Still, officials acknowledge the system is not yet ready as is for the scale of the challenge it faces from climate change.
“It’s only going to get harder to keep these storms from impacting the system as they intensify,” said Torres-Springer. “And we need investment to prevent frequent and long-term disruptions.”
Torres-Springer highlighted the plight of Metro-North’s Hudson Line, which runs from Grand Central to Poughkeepsie on tracks immediately adjacent to the Hudson River. Sea-level rise poses a particular challenge for this line, which is shared with Amtrak’s Empire Corridor; officials were forced to shutter the line for days when stormwaters inundated the waterside tracks, stone foundations washed away, and debris littered the right-of-way.
On the subway, the agency has spent years pursuing small fixes to “fortify” stations and prevent water from flowing in, like raising stairway landings at underground station entrances. But Torres-Springer acknowledged the increasing frequency and intensity of storms means that approach is “probably not the answer,” and instead endorsed “wet proofing,” whereby infrastructure is made resistant to flood surges.
The MTA contends that investing in resiliency now will forestall having to clean up messes later. The agency will put out a “climate action plan” later this year that spells out its plans in more detail; this week, State Comptroller Tom DiNapoli concluded in an audit that the MTA is far behind where it should be on resiliency efforts.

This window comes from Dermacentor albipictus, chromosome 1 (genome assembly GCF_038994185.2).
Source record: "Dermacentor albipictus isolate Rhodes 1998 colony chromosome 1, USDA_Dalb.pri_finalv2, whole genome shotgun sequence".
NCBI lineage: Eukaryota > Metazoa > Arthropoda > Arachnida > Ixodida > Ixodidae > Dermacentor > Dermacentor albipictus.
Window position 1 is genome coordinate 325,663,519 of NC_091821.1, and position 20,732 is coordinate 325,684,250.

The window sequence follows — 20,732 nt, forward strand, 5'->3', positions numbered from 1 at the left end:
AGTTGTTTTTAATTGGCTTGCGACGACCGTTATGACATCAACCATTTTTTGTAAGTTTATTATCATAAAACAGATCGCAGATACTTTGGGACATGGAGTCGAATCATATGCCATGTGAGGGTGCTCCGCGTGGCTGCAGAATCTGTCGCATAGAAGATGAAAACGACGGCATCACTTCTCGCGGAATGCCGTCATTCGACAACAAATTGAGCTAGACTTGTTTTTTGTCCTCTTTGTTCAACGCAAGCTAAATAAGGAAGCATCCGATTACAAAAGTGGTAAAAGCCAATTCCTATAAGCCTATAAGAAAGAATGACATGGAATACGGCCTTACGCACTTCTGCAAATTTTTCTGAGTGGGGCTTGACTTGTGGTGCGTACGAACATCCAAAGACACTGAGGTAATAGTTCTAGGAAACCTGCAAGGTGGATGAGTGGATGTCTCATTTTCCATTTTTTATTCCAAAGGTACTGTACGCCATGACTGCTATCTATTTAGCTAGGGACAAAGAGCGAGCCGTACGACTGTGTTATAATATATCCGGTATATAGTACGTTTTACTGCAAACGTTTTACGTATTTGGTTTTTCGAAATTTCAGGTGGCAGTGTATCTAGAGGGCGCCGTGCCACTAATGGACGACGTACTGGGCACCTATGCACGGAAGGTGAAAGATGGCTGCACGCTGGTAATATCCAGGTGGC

A formula for expansion
Shoring up the existing system is not all that’s contained in the meaty document. It also looks at a number of potential expansion projects the agency could pursue in the next 20 years, and uses a complex statistical model to determine which investments might be a more prudent use of taxpayer money.
The formula, called the Regional Transit Forecasting Model, combines a whole host of factors like cost, expected ridership, impact on regional accessibility, the number of people who would switch from driving to transit, and equity, among others, to ascertain a project’s shovel-worthiness.
The MTA has already started planning for some initiatives with high-scores, like the Interborough Express (IBX) light rail between Brooklyn and Queens. Others proved unexpected winners, like extending the Second Avenue Subway west on 125th Street and connecting to other lines that service the Bronx. Extension of the Second Avenue Subway to 125th Street in the first place is still in the planning stages.
The MTA gave lower marks to ideas like extending the W train to Red Hook or building a 10th Avenue station on the 7, contending they would be expensive ordeals and not serve enough riders to be worth it.
The MTA gave middling marks to subway construction along Utica Avenue in Brooklyn, a long-dreamt expansion of the system, noting it would draw high numbers of riders but be extremely expensive; the agency gave higher marks to bus rapid transit along the corridor. Building a new north-south subway line in Queens on disused tracks would be too expensive and serve too few riders, officials argue.
Of course, anything the MTA wants or needs to do will require money. But the document does not delve much into how much everything will cost, which some watchdogs faulted. The Citizens Budget Commission praised the scope of the analysis but criticized the omission of cost estimates, contending it diminishes the document’s usefulness.
“Simply put, despite the substantial report and detailed appendices, New Yorkers still do not know if it will cost $20 billion, $70 billion, or some other amount over the next five years to start to bring the system to a state of good repair,” said CBC president Andrew Rein. “Omission of the costs and timelines needed to rebuild and improve the system makes it impossible to fully understand the magnitude of the MTA’s infrastructure challenges, the resources required to address them, and what has to be done when.”
Read the MTA’s 20-year needs assessment at future.mta.info